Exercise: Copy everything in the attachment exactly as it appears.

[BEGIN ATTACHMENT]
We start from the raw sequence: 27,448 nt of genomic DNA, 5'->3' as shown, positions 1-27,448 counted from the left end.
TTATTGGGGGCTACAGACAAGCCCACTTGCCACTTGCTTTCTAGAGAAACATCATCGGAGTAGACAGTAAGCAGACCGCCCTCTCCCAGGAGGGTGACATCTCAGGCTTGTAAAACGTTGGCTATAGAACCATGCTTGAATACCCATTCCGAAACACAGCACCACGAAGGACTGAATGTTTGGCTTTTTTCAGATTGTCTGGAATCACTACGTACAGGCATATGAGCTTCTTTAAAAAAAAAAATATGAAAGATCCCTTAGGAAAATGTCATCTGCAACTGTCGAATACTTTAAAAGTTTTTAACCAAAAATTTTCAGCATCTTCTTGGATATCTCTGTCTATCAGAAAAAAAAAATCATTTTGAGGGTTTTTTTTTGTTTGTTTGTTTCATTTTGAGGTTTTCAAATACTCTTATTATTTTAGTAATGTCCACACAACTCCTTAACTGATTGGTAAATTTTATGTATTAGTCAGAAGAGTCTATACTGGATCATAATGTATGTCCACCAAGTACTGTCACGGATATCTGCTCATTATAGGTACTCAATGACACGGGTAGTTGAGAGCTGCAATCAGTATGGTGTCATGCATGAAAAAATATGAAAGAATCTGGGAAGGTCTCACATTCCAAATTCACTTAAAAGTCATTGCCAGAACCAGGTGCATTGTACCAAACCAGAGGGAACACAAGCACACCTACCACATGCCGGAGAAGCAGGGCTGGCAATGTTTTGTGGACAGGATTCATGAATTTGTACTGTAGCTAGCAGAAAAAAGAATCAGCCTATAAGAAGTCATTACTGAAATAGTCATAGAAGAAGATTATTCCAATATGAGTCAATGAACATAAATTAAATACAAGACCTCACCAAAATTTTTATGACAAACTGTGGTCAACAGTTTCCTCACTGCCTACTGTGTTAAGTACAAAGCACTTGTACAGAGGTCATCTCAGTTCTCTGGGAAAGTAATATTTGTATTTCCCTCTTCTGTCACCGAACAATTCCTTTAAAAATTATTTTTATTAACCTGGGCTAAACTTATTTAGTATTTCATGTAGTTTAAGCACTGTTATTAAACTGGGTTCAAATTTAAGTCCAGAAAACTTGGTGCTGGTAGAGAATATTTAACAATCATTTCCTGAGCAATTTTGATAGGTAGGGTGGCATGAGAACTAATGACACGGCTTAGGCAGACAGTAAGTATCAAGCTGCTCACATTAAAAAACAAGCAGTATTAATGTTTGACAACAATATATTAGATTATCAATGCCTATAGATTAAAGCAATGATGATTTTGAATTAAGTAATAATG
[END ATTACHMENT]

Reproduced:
We start from the raw sequence: 27,448 nt of genomic DNA, 5'->3' as shown, positions 1-27,448 counted from the left end.
TTATTGGGGGCTACAGACAAGCCCACTTGCCACTTGCTTTCTAGAGAAACATCATCGGAGTAGACAGTAAGCAGACCGCCCTCTCCCAGGAGGGTGACATCTCAGGCTTGTAAAACGTTGGCTATAGAACCATGCTTGAATACCCATTCCGAAACACAGCACCACGAAGGACTGAATGTTTGGCTTTTTTCAGATTGTCTGGAATCACTACGTACAGGCATATGAGCTTCTTTAAAAAAAAAAATATGAAAGATCCCTTAGGAAAATGTCATCTGCAACTGTCGAATACTTTAAAAGTTTTTAACCAAAAATTTTCAGCATCTTCTTGGATATCTCTGTCTATCAGAAAAAAAAAATCATTTTGAGGGTTTTTTTTTGTTTGTTTGTTTCATTTTGAGGTTTTCAAATACTCTTATTATTTTAGTAATGTCCACACAACTCCTTAACTGATTGGTAAATTTTATGTATTAGTCAGAAGAGTCTATACTGGATCATAATGTATGTCCACCAAGTACTGTCACGGATATCTGCTCATTATAGGTACTCAATGACACGGGTAGTTGAGAGCTGCAATCAGTATGGTGTCATGCATGAAAAAATATGAAAGAATCTGGGAAGGTCTCACATTCCAAATTCACTTAAAAGTCATTGCCAGAACCAGGTGCATTGTACCAAACCAGAGGGAACACAAGCACACCTACCACATGCCGGAGAAGCAGGGCTGGCAATGTTTTGTGGACAGGATTCATGAATTTGTACTGTAGCTAGCAGAAAAAAGAATCAGCCTATAAGAAGTCATTACTGAAATAGTCATAGAAGAAGATTATTCCAATATGAGTCAATGAACATAAATTAAATACAAGACCTCACCAAAATTTTTATGACAAACTGTGGTCAACAGTTTCCTCACTGCCTACTGTGTTAAGTACAAAGCACTTGTACAGAGGTCATCTCAGTTCTCTGGGAAAGTAATATTTGTATTTCCCTCTTCTGTCACCGAACAATTCCTTTAAAAATTATTTTTATTAACCTGGGCTAAACTTATTTAGTATTTCATGTAGTTTAAGCACTGTTATTAAACTGGGTTCAAATTTAAGTCCAGAAAACTTGGTGCTGGTAGAGAATATTTAACAATCATTTCCTGAGCAATTTTGATAGGTAGGGTGGCATGAGAACTAATGACACGGCTTAGGCAGACAGTAAGTATCAAGCTGCTCACATTAAAAAACAAGCAGTATTAATGTTTGACAACAATATATTAGATTATCAATGCCTATAGATTAAAGCAATGATGATTTTGAATTAAGTAATAATG